The current study represents pioneering research on the ecology of extra Andean paramos, focusing on the Sumanco volcano. Hereby, we most likely count a lack of anthropogenic intervention, possibly presenting its own floristic evolution and with different types of paramo. There are so far no floristic records of the native taxa of these sites, leading undoubtedly to the first register of the flora and the ecologically identification of existing plant formations in the altitudinal gradient of the Sumaco volcano. Therefore, the main goal of our study has been to fully characterize the given flora (taxonomical diversity), vegetation (life forms) and the chorological aspects of the paramo belt on the Sumaco volcano.
3.1. Plant Diversity
The paramo plant diversity on the Sumaco volcano is represented by 68 species of terrestrial vascular plants, belonging to 54 genera and 31 families. The vegetation covers between 95–100% of the substrate and the height of the main vegetation strata reach 0.5–2 m. The predominant life forms of the Sumaco Volcano plants are erect shrubs, erect herbs, tussocks, just a few cushions, and various types of rosettes characteristic of the paramos. The most diverse families were Asteraceae with eleven species (14.9% of the total determined species), Orchidaceae with seven species (10.4%), followed by Cyperaceae, Dryopteridaceae, Ericaceae, Lycopodiaceae and Poaceae with four species, each representing 6% of the total species. At genus level, the dominant ones were Elaphoglossum, Epidendrum and Huperzia with four species each, followed by Carex with three species, and Agrostis, Blechnum, Elleanthus, Grammitys, Miconia and Stellis with two species, whereas all other genera only presented one species. The SDI values (2.6 ± 0.1) did not show significant differences along the altitudinal gradients (χ2 = 0.87, p = 0.34), and neither did the other environmental variables.
3.2. Species Assemblages and Floristic Groups along Gradient
Following the NMDS analysis, the plots were grouped within two preliminary “communities” or floristic groups (Figure 2
), the first group (G I) including the plots of the lowest altitude classes, while the second group (G II) accounted for the plots located in the highest altitude classes. The stress values that the cluster reached when reducing the dimensionality of the model are acceptable (stress = 0.12). There are further factors other than the altitude, which is the most influential variable that determines the clustering of plots (Table 1
, Figure 3
). The growth habit also determines the affinity of the plots, being the greater presence of herbaceous species in the plots of the first two gradients that influence its grouping, while the greater number of shrub species in the plots located in the higher gradients, is the factor that determines the separation in the groups. Temperature is not relevant in the grouping.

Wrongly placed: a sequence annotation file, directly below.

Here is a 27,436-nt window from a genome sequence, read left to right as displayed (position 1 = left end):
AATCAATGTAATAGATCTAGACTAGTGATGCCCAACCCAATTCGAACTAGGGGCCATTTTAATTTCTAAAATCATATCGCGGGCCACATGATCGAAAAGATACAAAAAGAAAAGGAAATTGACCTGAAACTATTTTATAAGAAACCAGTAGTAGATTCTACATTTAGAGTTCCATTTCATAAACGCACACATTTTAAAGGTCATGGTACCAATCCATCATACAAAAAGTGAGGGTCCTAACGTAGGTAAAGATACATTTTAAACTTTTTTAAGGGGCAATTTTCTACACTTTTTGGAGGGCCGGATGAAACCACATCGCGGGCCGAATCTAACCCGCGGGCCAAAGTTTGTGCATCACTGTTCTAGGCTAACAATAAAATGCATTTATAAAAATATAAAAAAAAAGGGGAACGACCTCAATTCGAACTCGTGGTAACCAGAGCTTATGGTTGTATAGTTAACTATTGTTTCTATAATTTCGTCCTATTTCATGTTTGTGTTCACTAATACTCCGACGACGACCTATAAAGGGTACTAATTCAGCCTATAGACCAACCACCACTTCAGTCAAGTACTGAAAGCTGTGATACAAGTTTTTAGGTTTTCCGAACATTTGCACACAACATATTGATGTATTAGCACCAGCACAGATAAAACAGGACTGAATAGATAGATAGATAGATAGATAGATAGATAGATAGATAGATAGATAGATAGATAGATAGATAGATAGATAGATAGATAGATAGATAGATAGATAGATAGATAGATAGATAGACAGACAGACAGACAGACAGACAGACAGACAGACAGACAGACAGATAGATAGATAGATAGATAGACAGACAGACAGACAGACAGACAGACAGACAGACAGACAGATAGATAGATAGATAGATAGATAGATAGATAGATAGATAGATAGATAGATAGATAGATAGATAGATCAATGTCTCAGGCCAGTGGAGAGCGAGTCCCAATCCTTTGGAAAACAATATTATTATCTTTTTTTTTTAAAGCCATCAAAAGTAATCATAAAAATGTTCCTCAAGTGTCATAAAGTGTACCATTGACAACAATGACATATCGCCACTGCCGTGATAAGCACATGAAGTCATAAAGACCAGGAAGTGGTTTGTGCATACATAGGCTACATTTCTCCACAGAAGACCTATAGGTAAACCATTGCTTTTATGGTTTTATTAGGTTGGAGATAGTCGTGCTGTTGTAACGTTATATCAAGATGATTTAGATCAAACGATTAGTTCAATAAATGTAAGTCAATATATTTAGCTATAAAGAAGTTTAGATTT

In the community GII (3300–3504 m a.s.l.), 39 species and 31 genera were determined, Orchidaceae being the most diverse family, with nine species, followed by Asteraceae and Ericaceae with four species each, and Dryopteridaceae, Cyperaceae and Poaceae with two species each. This gradient develops at an intermediate altitude of the volcano and it presents a dense vegetation of herbaceous and shrubby type, with a range of plant cover of 100%. The height of the herbaceous layer is of about 0.15–2 m and the shrub layer is around 0.30–2.50 m. This strip is very well delimited. The arboreal stratum decreases its size, increasing the altitude and bushes scattered among the “pajonal” next to small grasses. The species with the highest percentage of coverage belonging to the dominant families throughout the sampled area were: Elleanthus aurantiacus (20%) for Orchidaceae; Elaphoglossum dendricolum (20%) for Dryopteridaceae; Cortaderia nitida (75%) for Poaceae; Pernettya prostrata (15%) and Disterigma codonanthum (15%) for Ericaceae; and Monticalia andicola (5%) for Asteraceae.
In the community GI (3585–3778 m a.s.l.), 42 species and 34 genera were determined. Asteraceae is the most diverse family with seven species, followed by Orchidaceae with five species, and Cyperaceae, and Poaceae with three species each. The species with the highest coverage are Monticalia andicola (25%), Diplostephium rupestre (25%), Pernettya prostrata (25%), Huperzia hystrix (5%) and Blechnum cordatum (5%). This community has been encountered in the upper cone, on a rounded crest, and it has low herbaceous, as well as shrubby vegetation of around 0.15–1 m in height. The “pajonal” is a variable where there are low, dry and humid “pajonales” grasslands. In most of the sites, they are covered by a great variety of mosses.